Funding provided by the EU enabled European researchers to develop a prototype polymeric surgical blade and handle with numerous advantages over conventional stainless steel (SS) blades.
While surgical blades and scalpels are among the most common and simple surgical devices, their handling, use and disposal can be problematic. In addition, the disposal process for one-use SS blades is quite expensive.
European researchers set out to develop a process for manufacturing high-quality disposable polymer-based surgical blades with funding of the Disblade project. Their ultimate goal was to enhance surface sharpness by 40 % compared to existing SS blades and to demonstrate stiffness, sharpness and wear resistance comparable to that of SS blades.
Additionally, a novel hot plate disposal system would make the blade ‘sharp safe’ in less than a second within the operating theatre itself, greatly simplifying the disposal process.
Disblade scientists successfully developed an industrial process for surface hardening of polymers and polymer blends for which a patent has been filed. The process relied on softening of the surface using supercritical carbon dioxide (scCO2), incorporating a ceramic pre-cursor into the surface and reacting the materials to form a ceramic-polymer hybrid surface. It increased surface hardness and scratch resistance facilitating polishing of a sharp edge for precise and minimally destructive incisions.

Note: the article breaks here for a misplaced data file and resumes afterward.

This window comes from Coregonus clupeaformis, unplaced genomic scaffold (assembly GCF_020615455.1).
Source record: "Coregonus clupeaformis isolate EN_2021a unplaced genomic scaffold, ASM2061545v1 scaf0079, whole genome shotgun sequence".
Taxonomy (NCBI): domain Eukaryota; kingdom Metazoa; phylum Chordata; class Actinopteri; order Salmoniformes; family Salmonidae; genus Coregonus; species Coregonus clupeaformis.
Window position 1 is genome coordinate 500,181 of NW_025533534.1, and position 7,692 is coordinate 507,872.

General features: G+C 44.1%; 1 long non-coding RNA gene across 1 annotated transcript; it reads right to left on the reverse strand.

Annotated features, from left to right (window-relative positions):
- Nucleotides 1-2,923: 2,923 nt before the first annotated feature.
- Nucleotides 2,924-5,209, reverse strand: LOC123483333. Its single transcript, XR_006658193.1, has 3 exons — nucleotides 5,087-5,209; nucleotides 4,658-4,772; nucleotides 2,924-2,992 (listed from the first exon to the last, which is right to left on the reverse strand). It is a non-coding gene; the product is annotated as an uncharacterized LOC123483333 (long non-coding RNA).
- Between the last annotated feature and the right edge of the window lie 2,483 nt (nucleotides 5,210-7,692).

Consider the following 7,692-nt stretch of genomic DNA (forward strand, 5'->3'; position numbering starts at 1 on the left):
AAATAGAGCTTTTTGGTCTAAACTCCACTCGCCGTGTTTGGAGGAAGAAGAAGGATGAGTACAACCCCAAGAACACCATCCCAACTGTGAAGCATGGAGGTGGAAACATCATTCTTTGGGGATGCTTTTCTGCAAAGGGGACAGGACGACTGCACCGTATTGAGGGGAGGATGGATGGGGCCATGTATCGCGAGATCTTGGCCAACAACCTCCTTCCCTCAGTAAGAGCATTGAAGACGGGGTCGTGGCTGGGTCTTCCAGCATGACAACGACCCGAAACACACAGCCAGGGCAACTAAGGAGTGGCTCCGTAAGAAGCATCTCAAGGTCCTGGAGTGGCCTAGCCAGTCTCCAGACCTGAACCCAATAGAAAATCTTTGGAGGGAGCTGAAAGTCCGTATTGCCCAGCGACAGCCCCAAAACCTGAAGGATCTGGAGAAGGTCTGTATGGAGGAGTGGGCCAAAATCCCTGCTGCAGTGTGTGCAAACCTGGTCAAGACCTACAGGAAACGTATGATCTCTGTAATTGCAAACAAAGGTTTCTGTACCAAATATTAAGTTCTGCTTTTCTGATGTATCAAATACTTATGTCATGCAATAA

An all-polymer scalpel handle and non-removable blade design was produced. The design incorporated production via standard injection moulding techniques not applicable to SS components. It also eliminated the need for fitting the blade to the scalpel and removing it for destruction, significantly reducing safety risks. In addition, a simplified disposal system within the operating room made the blade itself safe within a second.
The Disblade consortium successfully manufactured polymer-based scalpel handles with non-removable blades demonstrating equal or superior characteristics to conventional SS blades. Numerous advantages included cost-effective injection moulding of parts, elimination of the need for fitting and removal of blades, and inexpensive disposal.
With well organised and effective educational campaigns directed at the medical community, Disblade’s technology could have significant impact on the competitiveness of small and medium-sized enterprises (SMEs) in the surgical blade sector.